After the verdicts are reached in the Rodney G. King civil rights case, don't expect to see the four defendants making statements all over the place. The four men on trial have made themselves available to just one news outlet--for a price. They will most likely take their case to the tabloid news show "A Current Affair."
The idea to market the four was born in the mind of Sgt. Stacey C. Koon, one of the defendants. He recalled reading that Amy Fisher had received $40,000 for an exclusive interview with a TV tabloid show after she was convicted of assault for shooting her alleged lover's wife in the head.
Koon figured that he and the other three defendants--who haven't received their LAPD salaries for two years, and whose collective attorneys' fees and costs range near $1 million--could do at least as well as Fisher if they offered themselves as an exclusive packaged deal.
So last week Koon contacted Dan Beck, vice president of the Hannaford Co., a public relations firm whose clients include the California Trucking Assn. and former Gov. George Deukmejian. Last October Beck had helped Koon arrange interviews and talk shows for a book Koon wrote about his ordeal.
On the advice of Beck--and to the chagrin of the national news media--the once outspoken defendants have kept mum during this week's jury deliberations. At the same time, Beck has been working to secure a deal with a TV tabloid or talk show.
Beck formally represents Koon, Laurence M. Powell and Timothy E. Wind. Theodore J. Briseno has his own agent, but Briseno's attorney confirmed that his client hopes to be included in the deal.
And the attorneys are being overwhelmed by comments and questions from reporters suggesting that the four defendants are trying to turn a tragic event into personal gain.
The defendants declined to comment for this story. Their attorneys, who do not represent the police officers in their media endeavors, strongly disagree that their clients are doing any wrong by trying to capitalize on the King case.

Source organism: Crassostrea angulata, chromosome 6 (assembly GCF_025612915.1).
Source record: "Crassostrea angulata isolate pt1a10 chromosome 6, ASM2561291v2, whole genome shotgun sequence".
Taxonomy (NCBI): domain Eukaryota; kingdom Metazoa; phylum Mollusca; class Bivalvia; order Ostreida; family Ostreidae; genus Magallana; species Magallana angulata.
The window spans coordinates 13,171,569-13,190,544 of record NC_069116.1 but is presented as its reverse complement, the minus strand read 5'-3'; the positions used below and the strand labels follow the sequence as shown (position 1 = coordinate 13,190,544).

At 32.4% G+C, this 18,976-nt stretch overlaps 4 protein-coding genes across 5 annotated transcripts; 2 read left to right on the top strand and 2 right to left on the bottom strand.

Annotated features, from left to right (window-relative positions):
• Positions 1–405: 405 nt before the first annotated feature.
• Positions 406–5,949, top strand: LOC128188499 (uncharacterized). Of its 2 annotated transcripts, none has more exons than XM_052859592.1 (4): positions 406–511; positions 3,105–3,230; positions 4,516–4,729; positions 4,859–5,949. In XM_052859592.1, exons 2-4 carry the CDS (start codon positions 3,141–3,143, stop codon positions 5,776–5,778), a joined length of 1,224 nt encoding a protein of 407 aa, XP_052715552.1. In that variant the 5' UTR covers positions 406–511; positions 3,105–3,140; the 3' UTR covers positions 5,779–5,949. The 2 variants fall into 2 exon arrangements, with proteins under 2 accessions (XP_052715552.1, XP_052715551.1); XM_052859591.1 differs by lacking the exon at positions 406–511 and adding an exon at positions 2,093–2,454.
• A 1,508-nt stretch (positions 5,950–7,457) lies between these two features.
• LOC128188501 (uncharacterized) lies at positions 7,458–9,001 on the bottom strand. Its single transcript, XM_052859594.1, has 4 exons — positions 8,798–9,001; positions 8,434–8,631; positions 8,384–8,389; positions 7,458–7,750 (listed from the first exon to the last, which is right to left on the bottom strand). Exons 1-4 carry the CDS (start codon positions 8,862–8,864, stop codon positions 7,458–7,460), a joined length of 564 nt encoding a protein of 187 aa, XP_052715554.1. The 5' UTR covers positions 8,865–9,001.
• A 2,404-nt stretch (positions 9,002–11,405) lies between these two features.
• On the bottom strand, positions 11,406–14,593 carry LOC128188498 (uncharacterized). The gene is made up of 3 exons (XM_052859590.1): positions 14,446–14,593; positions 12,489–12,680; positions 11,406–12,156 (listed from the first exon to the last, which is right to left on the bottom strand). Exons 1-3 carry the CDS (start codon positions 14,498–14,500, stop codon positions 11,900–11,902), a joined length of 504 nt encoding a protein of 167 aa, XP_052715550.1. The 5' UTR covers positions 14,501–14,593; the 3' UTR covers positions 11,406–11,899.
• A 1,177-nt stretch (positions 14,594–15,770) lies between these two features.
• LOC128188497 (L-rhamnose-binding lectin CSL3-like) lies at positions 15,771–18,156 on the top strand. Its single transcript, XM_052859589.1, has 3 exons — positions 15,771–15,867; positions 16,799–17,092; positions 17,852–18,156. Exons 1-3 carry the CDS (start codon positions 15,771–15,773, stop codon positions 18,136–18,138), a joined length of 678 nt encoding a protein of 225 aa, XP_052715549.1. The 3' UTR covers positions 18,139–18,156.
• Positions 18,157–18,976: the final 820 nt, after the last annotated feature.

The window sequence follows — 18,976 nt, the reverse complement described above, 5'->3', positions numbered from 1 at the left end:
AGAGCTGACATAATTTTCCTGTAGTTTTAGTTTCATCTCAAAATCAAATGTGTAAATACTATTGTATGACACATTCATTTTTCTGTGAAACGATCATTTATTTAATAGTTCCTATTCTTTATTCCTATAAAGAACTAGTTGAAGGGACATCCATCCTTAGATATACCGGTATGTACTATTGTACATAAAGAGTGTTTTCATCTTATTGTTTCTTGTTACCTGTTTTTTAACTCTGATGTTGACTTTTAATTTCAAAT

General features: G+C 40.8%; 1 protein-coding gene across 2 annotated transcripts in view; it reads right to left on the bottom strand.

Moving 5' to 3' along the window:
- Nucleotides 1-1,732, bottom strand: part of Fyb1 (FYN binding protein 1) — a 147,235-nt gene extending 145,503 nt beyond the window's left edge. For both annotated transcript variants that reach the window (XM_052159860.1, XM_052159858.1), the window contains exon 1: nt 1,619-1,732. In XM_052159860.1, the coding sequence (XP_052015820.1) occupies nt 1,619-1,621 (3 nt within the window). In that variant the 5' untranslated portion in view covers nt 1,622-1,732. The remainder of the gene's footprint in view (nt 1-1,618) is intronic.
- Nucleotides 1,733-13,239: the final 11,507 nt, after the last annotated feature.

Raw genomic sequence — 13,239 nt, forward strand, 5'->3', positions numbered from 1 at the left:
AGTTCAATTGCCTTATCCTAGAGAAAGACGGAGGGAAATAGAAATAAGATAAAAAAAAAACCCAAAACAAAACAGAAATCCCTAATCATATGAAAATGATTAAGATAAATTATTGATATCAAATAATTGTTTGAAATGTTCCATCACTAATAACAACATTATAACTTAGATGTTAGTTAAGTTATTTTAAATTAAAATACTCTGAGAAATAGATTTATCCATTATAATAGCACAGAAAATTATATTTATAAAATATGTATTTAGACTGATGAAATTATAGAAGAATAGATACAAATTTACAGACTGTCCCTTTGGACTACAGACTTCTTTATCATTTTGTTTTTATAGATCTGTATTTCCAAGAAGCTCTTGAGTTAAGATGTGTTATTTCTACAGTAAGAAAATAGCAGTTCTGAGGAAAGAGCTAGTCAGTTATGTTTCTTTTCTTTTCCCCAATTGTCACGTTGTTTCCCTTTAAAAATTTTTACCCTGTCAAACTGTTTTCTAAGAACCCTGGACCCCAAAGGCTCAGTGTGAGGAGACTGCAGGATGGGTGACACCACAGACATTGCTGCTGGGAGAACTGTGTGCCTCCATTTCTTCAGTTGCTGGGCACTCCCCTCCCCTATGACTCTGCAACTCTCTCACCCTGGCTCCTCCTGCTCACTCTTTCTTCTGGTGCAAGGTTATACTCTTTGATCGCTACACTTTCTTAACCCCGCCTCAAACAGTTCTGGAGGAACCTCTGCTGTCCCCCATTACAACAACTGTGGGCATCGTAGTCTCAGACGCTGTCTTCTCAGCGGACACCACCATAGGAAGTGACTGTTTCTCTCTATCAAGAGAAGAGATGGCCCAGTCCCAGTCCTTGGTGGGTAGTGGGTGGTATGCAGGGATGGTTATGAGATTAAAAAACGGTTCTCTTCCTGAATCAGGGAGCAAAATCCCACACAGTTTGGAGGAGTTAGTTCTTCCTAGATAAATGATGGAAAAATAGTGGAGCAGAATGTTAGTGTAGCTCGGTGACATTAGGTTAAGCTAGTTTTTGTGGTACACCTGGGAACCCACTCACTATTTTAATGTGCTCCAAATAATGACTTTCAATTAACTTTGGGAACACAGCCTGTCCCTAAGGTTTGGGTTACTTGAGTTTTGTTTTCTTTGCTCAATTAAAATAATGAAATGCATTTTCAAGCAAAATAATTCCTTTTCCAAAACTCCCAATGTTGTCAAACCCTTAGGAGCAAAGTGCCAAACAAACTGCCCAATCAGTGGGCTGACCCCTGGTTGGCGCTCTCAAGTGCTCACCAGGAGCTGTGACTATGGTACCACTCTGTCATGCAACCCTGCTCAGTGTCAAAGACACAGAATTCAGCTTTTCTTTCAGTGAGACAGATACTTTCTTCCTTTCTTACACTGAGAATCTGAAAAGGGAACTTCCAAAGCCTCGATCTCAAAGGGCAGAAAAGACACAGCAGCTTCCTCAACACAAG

"We keep getting these implications by journalists that there's something improper about what they're doing," said Harland W. Braun, Briseno's attorney. "(The defendants) try to make something off the very publicity that destroyed their lives, and everyone is going nuts. Up till now, the journalists have taken their interviews for free and then charged advertisers to make money off their broadcasts. It's so hypocritical it's unbelievable."
"They've been cast aside by their departments, they have not received a salary for two years, and the press has savaged them," said Ira Salzman, Koon's attorney. "The press coverage has been uniformly negative. As a result, they've got an obligation to their families. I support their decision wholeheartedly."
Last week, similar nationwide criticism mounted against members of the Spur Posse--current and former Lakewood High School students accused of raping or molesting young girls and keeping an account of their sexual conquests. Some of them were paid $1,000 each for appearances on "The Maury Povich Show" and "The Jane Whitney Show."
Beck said that the police officers are selling their first post-verdict interview--which will remain exclusive to the buyer for a period of time before the officers can give further interviews--for two reasons.
"One, they feel that they can get their story out, a story that has not been completely told, either through the media or by them as individuals," Beck said. "And two, they need some money to help recoup their losses."
Beck would not say how much his clients would receive for their exclusive interviews. He balked at the mention of a six-figure sum for the four of them, as rumors have suggested, calling that amount "stratospheric." But he did say the total would be more than the $40,000 reportedly paid to Amy Fisher.
There has also been talk of speaking engagements and TV movie deals in the wake of the verdict, although to this point Hollywood has been reluctant handle the case.
"I think there are Hollywood politics involved that don't want to cast these officers in any positive light," Beck said.
Nor have consumers appeared to be terribly interested. None of the major publishers bought Koon's book, "Presumed Guilty: The Tragedy of the Rodney King Affair." Published by the small Regnery Gateway in Washington, Koon's book has sold a less than impressive 25,000 copies in six months.
"To do something in the popular media, these guys have to overcome incredible prejudices," said Braun, whose client, Briseno, employed his agent six months ago to represent him to Hollywood. But Briseno was unable to strike up any deals with publishing houses or production companies.